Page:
OpenWrt is a niche Linux distribution, which enables you to deploy a vast variety of software. Your hardware is the only limit. This guide is intended to help you pick the right hardware to meet your particular needs.
|OpenWrt does not recommend any hardware or manufacturer!
There is no "best hardware", so stop asking. Purchase something that meets your requirements.
Inform yourself about the current hardware support on the Internet and ask other users/developers for a personal recommendation in the forum.
Avoid overhyped, overpriced products -embedded hardware can be VERY inexpensive! OpenWrt is what does the magic!
- some bootloaders make installing OpenWrt unnecessarily complicated or even impossible!
- some bootloaders allow you to boot from a USB device or Boot over Ethernet but many do not
- Is there an integrated ethernet switch?
- Which Layer 1 standard does the integrated switch support?
- How many ports does it have?
- Is the switch manageable? Which capabilities does it offer?
(Please consult the Wireless Overview)
- Which substandards of the IEEE 802.11-family shall the wireless hardware support? Most common ones are IEEE 802.11a, IEEE 802.11b, IEEE 802.11g, IEEE 802.11n and IEEE 802.11s.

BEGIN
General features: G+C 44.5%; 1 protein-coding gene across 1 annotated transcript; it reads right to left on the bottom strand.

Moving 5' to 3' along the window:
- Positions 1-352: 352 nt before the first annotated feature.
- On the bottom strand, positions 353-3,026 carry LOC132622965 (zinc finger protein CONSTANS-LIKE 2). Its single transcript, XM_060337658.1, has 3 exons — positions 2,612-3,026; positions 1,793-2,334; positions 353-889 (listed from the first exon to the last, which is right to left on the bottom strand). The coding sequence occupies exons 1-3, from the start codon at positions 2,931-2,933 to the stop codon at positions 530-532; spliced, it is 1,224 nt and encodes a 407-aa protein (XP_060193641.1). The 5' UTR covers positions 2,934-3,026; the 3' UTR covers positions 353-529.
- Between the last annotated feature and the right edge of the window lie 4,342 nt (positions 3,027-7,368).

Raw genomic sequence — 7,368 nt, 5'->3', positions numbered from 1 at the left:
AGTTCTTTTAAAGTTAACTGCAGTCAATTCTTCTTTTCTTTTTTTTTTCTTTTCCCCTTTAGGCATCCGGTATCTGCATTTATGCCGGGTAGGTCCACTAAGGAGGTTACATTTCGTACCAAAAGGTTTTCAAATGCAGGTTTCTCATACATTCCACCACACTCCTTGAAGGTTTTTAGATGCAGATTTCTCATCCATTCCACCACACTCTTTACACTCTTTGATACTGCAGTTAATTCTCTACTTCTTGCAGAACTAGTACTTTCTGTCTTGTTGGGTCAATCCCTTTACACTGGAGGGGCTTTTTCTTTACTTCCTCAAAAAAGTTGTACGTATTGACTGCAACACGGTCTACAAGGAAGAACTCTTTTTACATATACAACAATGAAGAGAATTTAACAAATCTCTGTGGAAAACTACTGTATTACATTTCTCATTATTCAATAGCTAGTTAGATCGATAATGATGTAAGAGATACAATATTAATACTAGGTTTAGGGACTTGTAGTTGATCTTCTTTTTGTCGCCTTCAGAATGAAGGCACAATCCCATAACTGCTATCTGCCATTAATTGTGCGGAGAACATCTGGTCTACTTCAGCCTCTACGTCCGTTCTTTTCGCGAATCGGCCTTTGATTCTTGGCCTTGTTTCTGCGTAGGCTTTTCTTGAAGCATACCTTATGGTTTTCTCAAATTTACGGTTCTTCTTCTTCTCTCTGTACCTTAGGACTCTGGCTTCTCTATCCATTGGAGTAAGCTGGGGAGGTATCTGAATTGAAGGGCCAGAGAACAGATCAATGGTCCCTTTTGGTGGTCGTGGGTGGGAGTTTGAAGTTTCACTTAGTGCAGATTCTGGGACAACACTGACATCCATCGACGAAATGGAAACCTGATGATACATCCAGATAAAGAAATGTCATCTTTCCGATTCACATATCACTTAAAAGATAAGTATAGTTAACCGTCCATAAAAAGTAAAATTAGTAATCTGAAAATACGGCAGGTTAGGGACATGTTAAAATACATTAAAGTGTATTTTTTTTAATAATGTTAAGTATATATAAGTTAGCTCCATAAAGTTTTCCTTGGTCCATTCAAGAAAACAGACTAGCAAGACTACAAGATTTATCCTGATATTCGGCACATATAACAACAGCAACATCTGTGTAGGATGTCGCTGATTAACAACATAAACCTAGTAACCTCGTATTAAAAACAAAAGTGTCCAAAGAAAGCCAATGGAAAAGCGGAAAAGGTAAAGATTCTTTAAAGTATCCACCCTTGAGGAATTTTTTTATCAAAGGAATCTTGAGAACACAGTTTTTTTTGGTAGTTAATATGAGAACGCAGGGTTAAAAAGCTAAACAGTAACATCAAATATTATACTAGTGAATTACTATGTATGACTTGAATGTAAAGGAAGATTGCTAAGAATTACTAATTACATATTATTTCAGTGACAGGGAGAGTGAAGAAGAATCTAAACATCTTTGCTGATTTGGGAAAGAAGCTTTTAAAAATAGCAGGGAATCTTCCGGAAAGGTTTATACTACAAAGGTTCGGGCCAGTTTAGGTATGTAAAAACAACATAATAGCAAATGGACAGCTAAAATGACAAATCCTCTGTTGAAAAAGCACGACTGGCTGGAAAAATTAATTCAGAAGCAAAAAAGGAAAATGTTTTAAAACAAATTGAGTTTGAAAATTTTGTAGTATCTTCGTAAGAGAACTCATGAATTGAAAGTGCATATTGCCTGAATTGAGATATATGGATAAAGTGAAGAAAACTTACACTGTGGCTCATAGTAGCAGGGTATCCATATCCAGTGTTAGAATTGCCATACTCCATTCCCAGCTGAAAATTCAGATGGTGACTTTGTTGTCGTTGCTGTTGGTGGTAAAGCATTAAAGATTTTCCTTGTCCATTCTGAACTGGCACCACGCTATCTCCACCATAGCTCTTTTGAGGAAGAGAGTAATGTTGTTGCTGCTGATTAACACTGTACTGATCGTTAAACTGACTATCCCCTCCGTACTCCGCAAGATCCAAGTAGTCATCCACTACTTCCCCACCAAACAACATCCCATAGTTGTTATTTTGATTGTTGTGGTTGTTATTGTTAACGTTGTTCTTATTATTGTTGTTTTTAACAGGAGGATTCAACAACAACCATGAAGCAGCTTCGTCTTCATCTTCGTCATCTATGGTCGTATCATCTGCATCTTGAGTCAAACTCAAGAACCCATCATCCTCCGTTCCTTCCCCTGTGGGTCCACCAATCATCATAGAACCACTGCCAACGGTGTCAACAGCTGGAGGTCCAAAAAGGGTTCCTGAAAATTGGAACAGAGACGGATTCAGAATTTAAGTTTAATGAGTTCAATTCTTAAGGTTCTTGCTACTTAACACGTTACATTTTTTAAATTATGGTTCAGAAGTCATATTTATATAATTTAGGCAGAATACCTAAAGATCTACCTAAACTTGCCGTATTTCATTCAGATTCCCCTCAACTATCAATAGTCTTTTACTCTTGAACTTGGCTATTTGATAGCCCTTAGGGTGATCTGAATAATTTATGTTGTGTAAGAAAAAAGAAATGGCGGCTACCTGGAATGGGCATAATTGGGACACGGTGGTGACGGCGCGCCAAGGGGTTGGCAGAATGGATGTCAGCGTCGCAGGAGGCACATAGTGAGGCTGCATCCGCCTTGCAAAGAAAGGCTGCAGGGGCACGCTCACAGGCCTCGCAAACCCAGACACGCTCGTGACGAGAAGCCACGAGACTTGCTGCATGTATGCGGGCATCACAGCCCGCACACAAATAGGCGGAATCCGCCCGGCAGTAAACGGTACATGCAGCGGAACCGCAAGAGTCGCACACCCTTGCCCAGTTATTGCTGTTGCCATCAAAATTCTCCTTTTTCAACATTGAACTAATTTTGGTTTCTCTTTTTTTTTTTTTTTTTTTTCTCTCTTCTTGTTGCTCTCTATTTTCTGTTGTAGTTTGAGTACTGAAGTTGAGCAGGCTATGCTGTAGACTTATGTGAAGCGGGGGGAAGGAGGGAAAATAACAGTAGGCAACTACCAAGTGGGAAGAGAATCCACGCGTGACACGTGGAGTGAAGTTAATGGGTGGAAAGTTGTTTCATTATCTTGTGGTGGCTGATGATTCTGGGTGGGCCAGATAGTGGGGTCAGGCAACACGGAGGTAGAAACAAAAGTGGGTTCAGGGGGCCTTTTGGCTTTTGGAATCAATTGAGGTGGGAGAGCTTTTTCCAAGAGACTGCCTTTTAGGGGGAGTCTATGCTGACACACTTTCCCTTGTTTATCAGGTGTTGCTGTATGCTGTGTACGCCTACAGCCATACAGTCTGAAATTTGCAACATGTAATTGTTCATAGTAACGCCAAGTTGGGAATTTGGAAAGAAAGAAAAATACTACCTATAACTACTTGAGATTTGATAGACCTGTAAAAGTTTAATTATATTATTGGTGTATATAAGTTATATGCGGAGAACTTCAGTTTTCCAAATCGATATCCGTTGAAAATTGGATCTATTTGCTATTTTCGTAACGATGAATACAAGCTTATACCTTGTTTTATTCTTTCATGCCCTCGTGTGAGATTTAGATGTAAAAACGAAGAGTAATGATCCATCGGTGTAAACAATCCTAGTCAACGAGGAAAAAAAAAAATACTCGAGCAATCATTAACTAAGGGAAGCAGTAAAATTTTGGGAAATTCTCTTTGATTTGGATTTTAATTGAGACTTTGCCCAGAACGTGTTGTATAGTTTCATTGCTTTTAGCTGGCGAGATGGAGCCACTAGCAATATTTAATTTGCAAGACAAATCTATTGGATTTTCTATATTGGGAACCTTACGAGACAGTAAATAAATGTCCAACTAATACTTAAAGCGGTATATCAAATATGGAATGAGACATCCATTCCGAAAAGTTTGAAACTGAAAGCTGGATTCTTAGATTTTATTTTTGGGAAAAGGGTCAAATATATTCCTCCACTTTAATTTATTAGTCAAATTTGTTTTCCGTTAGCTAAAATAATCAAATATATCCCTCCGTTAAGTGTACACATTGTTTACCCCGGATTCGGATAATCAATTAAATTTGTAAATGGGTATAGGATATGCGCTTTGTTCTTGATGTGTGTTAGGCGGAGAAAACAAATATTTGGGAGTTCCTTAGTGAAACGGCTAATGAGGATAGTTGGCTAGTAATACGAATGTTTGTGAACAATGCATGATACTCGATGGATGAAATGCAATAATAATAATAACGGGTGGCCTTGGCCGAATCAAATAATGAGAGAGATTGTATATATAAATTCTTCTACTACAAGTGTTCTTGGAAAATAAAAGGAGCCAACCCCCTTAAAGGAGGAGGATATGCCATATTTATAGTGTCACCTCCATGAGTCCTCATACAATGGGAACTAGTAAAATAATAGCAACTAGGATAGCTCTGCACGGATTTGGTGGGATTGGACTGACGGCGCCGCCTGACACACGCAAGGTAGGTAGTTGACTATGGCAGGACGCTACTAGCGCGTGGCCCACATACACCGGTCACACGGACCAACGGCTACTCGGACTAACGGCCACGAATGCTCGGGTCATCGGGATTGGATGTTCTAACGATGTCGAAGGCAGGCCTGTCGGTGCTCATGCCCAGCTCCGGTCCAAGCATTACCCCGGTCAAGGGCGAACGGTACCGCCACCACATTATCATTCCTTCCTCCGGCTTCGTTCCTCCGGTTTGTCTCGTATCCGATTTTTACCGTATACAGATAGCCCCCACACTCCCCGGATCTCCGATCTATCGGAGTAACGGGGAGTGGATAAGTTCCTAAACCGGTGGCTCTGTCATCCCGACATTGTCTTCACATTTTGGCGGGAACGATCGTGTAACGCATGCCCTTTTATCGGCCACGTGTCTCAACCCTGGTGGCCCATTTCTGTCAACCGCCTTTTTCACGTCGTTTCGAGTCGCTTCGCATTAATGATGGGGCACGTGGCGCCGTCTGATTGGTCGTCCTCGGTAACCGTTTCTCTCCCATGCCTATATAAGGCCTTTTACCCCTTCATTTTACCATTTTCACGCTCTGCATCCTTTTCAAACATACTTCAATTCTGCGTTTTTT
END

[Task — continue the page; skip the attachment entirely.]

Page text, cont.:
- Frequencies (or bands):
- For the AP to be capable to run in 2.4 GHz and 5 GHz at the same time, the router must support dual band simultan aka DBDC (DualBand-DualConcurrent). This tag shall help you find suitable devices more quickly:
- At 2,4GHz you only have 3 distinct channels without overlap, in the 5GHz band there are 19 (EU)/ 13 (USA)/ ?? (Japan) channels without overlapping available
- Do the current capabilities of the Existing Linux Wireless drivers for your WNICs satisfy your requirements?
- Are the antennae detachable? If so, you could replace them with ones with a better gain, or with (home-made) directional antennae.
- If a device has a built-in modem, is the modem fully supported by OpenWrt?
- The most crucial decision is your choice of RAM. If you are going to run
BitTorrent, a web server and other stuff, enough RAM will make them run smoothly. Some of them tolerate SWAP pretty good, others do not. FYI: If you are considering adding more RAM, keep in mind that there are no DDR1-Modules bigger then 64MB. Also, the SoC sometimes only support so much. For example, the Marvell Kirkwood, supports a maximum of 512MB.
- Occasionally the computing power of the CPU proves to be a bottleneck. To compare you should have a look at the CPU included on with SoC. Do not compare raw MHz, e.g. a MIPS 34KE@300MHz is in most scenarios faster then a MIPS 24K@400MHz.
- as you can see by referring to the flash layout with a total of 8MiB flash memory, you can use about 5MiB for own packages.
You could use the tags to quickly find the devices with your desired features. Sadly not many devices have been tagged so far.
toh/buyerguide.txt · Last modified: 2013/05/07 12:22 by icheyne